Since you mentioned Huddleston and Pullum, this answer will be based on the terminology that they use. Huddleston and Pullum use the term "gerund-participle" instead of "gerund" because they reject the traditional distinction between gerunds and present participles.
The gerund-participle is a verb form. It is not a noun. A clause headed by a gerund-participle can be used like a noun phrase (NP) in that it can function as the subject of a clause, or the complement of a verb or of a preposition.
Words ending in -ing can belong to various parts of speech: they can be
verbs (in the gerund-participle form)
nouns (deverbal nouns such as "building" or "thinking" in "a building" or "good thinking")
adjectives (deverbal/departicipial adjectives such as "exciting" in "very exciting")
prepositions (e.g. "during" in "I worked for a number of years, during which I met many different kinds of people")
Sometimes words of different categories can be used in the same kind of grammatical context. For example, in the context "It is ____", the blank space could be filled with a verb in the gerund-participle form, or it could be filled with an adjective. The fact that a gerund-participle clause can be used the same contexts as a noun phrase does not mean that a gerund "is a noun". See Araucaria's answer to "How can I prove a word is a noun?" for more detailed discussion of this point.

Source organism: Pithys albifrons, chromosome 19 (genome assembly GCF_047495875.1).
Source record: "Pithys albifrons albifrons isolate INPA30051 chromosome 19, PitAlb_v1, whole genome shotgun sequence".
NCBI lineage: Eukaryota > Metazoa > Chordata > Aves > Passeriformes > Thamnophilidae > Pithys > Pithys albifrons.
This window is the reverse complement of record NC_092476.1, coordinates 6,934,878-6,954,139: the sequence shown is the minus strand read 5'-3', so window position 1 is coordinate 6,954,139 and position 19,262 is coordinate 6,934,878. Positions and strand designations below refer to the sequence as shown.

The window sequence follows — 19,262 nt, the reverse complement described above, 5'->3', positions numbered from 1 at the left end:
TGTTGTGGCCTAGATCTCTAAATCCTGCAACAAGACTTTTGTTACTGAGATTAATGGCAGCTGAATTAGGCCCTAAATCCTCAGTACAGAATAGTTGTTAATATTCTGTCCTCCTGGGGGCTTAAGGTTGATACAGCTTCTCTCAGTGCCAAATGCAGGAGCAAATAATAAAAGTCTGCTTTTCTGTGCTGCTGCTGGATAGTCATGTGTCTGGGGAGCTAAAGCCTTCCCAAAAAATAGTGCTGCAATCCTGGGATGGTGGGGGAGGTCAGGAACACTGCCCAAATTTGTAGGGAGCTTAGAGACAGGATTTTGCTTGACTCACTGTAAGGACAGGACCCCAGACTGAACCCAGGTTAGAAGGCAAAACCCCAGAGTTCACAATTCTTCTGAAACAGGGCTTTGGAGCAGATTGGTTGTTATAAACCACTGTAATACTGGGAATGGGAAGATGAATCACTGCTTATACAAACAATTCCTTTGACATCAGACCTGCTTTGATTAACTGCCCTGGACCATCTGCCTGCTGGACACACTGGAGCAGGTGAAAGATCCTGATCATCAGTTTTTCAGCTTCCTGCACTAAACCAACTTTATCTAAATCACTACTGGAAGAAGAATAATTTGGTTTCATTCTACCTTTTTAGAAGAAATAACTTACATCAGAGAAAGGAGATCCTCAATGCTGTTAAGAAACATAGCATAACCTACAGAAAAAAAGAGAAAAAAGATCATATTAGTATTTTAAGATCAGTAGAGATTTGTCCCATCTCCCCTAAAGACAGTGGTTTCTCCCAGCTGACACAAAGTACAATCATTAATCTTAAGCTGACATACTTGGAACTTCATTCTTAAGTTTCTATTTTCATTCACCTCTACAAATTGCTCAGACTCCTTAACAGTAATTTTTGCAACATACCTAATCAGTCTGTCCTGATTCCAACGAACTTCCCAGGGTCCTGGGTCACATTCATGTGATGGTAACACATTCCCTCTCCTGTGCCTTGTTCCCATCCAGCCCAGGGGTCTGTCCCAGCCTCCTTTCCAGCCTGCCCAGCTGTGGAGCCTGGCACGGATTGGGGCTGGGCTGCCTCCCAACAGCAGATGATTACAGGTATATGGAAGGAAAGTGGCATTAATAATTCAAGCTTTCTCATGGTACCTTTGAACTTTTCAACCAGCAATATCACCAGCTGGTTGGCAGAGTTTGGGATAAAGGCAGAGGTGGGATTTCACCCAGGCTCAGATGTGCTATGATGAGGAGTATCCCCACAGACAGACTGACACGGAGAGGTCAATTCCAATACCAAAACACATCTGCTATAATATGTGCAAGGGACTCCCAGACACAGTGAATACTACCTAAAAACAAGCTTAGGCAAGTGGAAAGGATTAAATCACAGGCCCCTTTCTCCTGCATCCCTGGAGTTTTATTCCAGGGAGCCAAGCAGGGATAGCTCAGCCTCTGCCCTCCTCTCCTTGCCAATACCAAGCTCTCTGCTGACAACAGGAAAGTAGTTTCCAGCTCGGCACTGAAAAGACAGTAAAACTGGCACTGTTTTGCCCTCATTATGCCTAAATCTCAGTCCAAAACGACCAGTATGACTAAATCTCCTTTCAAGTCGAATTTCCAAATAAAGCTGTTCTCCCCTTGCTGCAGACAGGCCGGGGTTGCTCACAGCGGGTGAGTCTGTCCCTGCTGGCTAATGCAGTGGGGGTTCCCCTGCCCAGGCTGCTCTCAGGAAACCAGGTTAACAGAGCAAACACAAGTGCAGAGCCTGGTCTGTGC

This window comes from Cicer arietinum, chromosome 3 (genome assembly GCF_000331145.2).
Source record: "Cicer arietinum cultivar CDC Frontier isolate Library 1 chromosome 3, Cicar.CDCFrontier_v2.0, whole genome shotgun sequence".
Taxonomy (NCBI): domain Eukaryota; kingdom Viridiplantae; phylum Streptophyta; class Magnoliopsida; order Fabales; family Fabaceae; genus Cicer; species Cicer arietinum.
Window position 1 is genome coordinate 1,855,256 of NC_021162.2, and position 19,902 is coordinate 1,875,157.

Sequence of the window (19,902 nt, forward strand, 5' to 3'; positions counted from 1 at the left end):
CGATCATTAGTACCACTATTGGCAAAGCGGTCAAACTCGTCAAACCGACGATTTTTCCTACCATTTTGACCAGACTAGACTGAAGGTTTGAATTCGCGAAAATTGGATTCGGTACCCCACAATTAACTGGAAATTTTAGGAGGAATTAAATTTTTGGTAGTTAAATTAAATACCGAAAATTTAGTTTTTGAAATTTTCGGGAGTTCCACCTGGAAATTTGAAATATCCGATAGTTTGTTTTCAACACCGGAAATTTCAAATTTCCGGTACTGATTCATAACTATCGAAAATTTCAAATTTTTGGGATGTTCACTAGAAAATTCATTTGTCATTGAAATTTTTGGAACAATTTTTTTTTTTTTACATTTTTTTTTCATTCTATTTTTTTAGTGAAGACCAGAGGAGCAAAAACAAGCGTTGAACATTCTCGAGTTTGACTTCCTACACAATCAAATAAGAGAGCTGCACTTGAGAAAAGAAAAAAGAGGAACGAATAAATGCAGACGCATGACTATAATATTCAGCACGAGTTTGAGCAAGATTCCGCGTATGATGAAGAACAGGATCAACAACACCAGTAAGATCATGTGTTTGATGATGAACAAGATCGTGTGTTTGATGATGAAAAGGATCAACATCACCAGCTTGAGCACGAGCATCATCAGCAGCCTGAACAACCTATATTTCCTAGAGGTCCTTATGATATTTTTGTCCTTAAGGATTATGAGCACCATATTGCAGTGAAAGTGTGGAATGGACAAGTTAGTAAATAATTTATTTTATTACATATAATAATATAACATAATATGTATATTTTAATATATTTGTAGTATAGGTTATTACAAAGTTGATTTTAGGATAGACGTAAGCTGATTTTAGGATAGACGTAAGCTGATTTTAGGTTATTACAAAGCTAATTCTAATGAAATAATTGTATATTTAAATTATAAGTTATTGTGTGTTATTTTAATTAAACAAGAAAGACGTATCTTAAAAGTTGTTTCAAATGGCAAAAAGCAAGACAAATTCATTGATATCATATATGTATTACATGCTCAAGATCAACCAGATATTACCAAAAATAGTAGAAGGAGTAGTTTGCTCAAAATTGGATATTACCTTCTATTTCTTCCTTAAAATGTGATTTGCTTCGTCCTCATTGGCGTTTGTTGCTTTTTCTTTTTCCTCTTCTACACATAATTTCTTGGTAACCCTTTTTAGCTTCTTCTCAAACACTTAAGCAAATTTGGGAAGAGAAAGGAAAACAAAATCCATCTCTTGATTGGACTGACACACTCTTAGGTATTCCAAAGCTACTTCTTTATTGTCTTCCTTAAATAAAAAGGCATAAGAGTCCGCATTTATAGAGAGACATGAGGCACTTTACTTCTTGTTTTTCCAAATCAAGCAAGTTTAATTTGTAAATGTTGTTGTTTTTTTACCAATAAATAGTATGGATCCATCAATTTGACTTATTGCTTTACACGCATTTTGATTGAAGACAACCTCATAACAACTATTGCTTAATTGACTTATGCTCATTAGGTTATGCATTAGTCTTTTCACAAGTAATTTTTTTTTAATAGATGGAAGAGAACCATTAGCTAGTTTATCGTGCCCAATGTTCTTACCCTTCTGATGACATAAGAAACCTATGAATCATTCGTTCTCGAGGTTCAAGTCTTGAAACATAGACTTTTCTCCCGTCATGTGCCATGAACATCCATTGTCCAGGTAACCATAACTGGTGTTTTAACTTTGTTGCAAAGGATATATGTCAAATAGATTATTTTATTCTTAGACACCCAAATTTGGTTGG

Of course, there are different approaches to grammar. There may be some definitions of "noun" for which it makes sense to categorize a gerund as a noun, but it's not a noun according to Huddleston and Pullum's definition.